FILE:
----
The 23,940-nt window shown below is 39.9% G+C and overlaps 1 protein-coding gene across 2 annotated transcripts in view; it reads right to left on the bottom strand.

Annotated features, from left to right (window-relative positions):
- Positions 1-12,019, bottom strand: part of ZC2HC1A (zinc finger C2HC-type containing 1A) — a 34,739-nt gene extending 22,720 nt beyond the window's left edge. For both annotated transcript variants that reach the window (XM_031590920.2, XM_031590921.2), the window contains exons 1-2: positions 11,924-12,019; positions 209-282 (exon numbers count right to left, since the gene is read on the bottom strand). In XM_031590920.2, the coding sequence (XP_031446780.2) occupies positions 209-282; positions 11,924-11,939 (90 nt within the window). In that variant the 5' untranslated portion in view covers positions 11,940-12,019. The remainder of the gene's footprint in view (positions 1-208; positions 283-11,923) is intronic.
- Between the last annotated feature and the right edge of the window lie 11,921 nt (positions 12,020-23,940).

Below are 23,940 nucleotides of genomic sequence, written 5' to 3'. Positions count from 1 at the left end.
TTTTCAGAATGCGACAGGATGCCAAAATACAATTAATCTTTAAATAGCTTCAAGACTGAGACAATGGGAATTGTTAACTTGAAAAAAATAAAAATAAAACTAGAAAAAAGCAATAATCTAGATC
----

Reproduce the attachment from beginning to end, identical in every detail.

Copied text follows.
The 23,940-nt window shown below is 39.9% G+C and overlaps 1 protein-coding gene across 2 annotated transcripts in view; it reads right to left on the bottom strand.

Annotated features, from left to right (window-relative positions):
- Positions 1-12,019, bottom strand: part of ZC2HC1A (zinc finger C2HC-type containing 1A) — a 34,739-nt gene extending 22,720 nt beyond the window's left edge. For both annotated transcript variants that reach the window (XM_031590920.2, XM_031590921.2), the window contains exons 1-2: positions 11,924-12,019; positions 209-282 (exon numbers count right to left, since the gene is read on the bottom strand). In XM_031590920.2, the coding sequence (XP_031446780.2) occupies positions 209-282; positions 11,924-11,939 (90 nt within the window). In that variant the 5' untranslated portion in view covers positions 11,940-12,019. The remainder of the gene's footprint in view (positions 1-208; positions 283-11,923) is intronic.
- Between the last annotated feature and the right edge of the window lie 11,921 nt (positions 12,020-23,940).

Below are 23,940 nucleotides of genomic sequence, written 5' to 3'. Positions count from 1 at the left end.
TTTTCAGAATGCGACAGGATGCCAAAATACAATTAATCTTTAAATAGCTTCAAGACTGAGACAATGGGAATTGTTAACTTGAAAAAAATAAAAATAAAACTAGAAAAAAGCAATAATCTAGATC